Down Flamingo Way, Isabela, Galápagos

April 16, 2018  •  Leave a Comment

The Sendero de los Flamencos, or the Path of the Flamingos, is a beautiful walkway on the outskirts of Puerto Villamil that takes the scenic route up the to the Tortoise Sanctuary. We missed it first time round and took the dirt track main road, arriving to find the sanctuary had just closed. A double whammy! Luckily the next day José, our taxi driver, who took us to the caves at Sucre in the previous post, dropped us off outside on the way home, right beside the entrance. It was quite an incredible experience to be walking through the reserve, often only a couple of metres away from the flamingos, pecking at the cartenoid-infused algae that gives the water its russet colour and the flamingoes their distinctive neon flamingorange hue. 

Flamingos, flamencos. Their name  in Spanish*, recalls the dance, graceful necks often wrapping round like the arms of a bailerina in a sevillana, their beak the castanet. When I had a "flamenco" party for my 40th, complete with Spanish classical guitarists Los  who I'd met busking on the King's Road (them, not me!), one of my dearest friends Carolyn, who has a thing for flamingos, did turn up to my party as a giant pink bird.  There is something of a clown to the bird itself, it's goofy, Pythonesque walk with its backward-jointed knees. They also brought to mind the flamingos in Alice in Wonderland, the book at bedtime I reread with the children on our passage out of Panama, though we baulked at the thought of wielding them as croquet mallets... and those poor hedgehogs! Here in Galápagos, where the animals seem to be talking to us at every turn, our family adventure has certainly  got  curiouser and curiouser...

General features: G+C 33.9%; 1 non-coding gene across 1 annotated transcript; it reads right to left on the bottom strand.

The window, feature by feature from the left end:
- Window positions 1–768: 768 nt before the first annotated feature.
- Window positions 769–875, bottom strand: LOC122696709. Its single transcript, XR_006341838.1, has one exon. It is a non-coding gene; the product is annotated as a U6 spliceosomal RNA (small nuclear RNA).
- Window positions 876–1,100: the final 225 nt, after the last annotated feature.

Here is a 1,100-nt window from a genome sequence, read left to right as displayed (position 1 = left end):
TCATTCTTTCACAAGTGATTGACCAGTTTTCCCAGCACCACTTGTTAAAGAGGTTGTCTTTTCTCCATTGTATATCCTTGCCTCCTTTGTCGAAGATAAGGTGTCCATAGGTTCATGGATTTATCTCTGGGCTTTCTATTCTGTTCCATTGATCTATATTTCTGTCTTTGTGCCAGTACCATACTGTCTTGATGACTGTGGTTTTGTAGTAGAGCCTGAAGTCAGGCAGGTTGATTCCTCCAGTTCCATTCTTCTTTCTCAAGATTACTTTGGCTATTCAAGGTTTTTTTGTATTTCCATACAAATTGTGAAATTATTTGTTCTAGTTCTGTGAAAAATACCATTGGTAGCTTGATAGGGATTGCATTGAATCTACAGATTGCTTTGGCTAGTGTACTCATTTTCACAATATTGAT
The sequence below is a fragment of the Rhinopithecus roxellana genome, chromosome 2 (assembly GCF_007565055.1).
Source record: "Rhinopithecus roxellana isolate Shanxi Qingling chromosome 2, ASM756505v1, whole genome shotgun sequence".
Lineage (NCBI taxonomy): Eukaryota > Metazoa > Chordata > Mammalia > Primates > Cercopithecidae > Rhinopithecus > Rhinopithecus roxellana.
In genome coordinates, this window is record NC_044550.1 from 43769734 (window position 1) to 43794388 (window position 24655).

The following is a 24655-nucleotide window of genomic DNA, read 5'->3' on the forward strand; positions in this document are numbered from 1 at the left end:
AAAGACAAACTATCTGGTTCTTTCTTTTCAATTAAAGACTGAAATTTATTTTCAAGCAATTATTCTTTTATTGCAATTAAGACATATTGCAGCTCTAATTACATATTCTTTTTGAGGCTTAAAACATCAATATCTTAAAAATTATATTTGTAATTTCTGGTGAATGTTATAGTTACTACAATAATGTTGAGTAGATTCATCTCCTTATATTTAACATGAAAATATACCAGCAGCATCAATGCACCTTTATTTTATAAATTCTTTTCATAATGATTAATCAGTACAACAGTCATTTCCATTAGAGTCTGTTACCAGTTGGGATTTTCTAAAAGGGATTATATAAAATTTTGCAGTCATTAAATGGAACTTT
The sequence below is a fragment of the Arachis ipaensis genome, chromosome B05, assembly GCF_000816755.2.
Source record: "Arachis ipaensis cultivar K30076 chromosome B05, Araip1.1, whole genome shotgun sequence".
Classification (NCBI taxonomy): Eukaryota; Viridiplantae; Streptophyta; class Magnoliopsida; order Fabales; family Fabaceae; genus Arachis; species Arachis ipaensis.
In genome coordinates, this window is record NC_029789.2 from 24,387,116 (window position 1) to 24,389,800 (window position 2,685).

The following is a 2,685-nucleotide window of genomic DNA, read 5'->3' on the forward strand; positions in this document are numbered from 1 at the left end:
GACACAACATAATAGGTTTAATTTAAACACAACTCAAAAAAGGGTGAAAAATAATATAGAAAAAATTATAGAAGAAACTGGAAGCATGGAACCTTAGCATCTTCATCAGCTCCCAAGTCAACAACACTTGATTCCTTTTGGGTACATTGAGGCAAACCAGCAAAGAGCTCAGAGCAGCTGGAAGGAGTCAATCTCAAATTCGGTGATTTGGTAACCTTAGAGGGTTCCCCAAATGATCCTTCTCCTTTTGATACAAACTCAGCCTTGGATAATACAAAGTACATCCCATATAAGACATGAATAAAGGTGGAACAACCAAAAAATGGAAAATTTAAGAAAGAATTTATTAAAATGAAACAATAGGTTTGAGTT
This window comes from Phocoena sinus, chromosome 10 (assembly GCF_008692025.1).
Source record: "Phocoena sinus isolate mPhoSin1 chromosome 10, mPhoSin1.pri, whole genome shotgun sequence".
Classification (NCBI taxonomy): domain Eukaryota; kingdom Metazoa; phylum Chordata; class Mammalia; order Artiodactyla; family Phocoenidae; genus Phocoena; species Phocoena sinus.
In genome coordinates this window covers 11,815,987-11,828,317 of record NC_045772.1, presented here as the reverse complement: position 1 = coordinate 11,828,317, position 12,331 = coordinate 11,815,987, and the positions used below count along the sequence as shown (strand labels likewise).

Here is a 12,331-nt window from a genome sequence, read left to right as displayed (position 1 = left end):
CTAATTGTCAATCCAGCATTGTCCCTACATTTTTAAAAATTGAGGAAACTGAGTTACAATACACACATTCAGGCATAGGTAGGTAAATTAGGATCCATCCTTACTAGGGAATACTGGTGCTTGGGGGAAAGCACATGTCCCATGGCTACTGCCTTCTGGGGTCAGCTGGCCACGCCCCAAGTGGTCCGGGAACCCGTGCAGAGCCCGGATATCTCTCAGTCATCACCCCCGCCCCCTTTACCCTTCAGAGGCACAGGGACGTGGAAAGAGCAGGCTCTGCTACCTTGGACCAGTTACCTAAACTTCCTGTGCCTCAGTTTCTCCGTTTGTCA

*Flamenco also means Flemish, as I like to remind Mr Van Hove with his Belgian passport (along with his Swiss and UK) and Southern mediterranean complexion.


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